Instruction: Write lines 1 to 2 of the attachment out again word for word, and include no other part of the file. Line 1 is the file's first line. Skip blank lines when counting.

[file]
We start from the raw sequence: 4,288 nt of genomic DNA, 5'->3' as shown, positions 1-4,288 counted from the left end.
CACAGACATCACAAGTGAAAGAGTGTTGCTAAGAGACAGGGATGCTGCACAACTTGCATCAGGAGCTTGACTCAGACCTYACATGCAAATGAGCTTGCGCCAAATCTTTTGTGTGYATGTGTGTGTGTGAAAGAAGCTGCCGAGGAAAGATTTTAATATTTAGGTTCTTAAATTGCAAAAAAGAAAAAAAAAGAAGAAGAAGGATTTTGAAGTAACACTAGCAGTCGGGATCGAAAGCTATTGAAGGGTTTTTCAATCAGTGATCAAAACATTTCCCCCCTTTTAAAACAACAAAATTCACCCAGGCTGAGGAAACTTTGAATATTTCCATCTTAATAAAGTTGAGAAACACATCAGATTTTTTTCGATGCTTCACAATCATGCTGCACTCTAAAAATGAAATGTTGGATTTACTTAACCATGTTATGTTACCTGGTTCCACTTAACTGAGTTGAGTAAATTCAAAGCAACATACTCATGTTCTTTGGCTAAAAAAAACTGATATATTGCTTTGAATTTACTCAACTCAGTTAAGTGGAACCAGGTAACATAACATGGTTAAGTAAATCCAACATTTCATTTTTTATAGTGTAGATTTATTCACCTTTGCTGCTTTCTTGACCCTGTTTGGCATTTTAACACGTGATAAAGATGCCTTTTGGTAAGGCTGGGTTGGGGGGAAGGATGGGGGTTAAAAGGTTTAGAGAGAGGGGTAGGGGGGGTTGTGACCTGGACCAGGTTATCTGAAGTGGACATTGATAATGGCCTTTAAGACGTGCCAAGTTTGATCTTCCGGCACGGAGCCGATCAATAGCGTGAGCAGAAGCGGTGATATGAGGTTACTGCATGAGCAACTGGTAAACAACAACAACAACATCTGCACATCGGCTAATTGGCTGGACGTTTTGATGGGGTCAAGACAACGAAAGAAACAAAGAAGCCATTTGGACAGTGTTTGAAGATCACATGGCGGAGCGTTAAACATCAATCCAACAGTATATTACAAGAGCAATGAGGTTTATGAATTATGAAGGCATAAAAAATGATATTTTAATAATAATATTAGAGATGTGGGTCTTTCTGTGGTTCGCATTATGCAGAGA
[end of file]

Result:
We start from the raw sequence: 4,288 nt of genomic DNA, 5'->3' as shown, positions 1-4,288 counted from the left end.
CACAGACATCACAAGTGAAAGAGTGTTGCTAAGAGACAGGGATGCTGCACAACTTGCATCAGGAGCTTGACTCAGACCTYACATGCAAATGAGCTTGCGCCAAATCTTTTGTGTGYATGTGTGTGTGTGAAAGAAGCTGCCGAGGAAAGATTTTAATATTTAGGTTCTTAAATTGCAAAAAAGAAAAAAAAAGAAGAAGAAGGATTTTGAAGTAACACTAGCAGTCGGGATCGAAAGCTATTGAAGGGTTTTTCAATCAGTGATCAAAACATTTCCCCCCTTTTAAAACAACAAAATTCACCCAGGCTGAGGAAACTTTGAATATTTCCATCTTAATAAAGTTGAGAAACACATCAGATTTTTTTCGATGCTTCACAATCATGCTGCACTCTAAAAATGAAATGTTGGATTTACTTAACCATGTTATGTTACCTGGTTCCACTTAACTGAGTTGAGTAAATTCAAAGCAACATACTCATGTTCTTTGGCTAAAAAAAACTGATATATTGCTTTGAATTTACTCAACTCAGTTAAGTGGAACCAGGTAACATAACATGGTTAAGTAAATCCAACATTTCATTTTTTATAGTGTAGATTTATTCACCTTTGCTGCTTTCTTGACCCTGTTTGGCATTTTAACACGTGATAAAGATGCCTTTTGGTAAGGCTGGGTTGGGGGGAAGGATGGGGGTTAAAAGGTTTAGAGAGAGGGGTAGGGGGGGTTGTGACCTGGACCAGGTTATCTGAAGTGGACATTGATAATGGCCTTTAAGACGTGCCAAGTTTGATCTTCCGGCACGGAGCCGATCAATAGCGTGAGCAGAAGCGGTGATATGAGGTTACTGCATGAGCAACTGGTAAACAACAACAACAACATCTGCACATCGGCTAATTGGCTGGACGTTTTGATGGGGTCAAGACAACGAAAGAAACAAAGAAGCCATTTGGACAGTGTTTGAAGATCACATGGCGGAGCGTTAAACATCAATCCAACAGTATATTACAAGAGCAATGAGGTTTATGAATTATGAAGGCATAAAAAATGATATTTTAATAATAATATTAGAGATGTGGGTCTTTCTGTGGTTCGCATTATGCAGAGA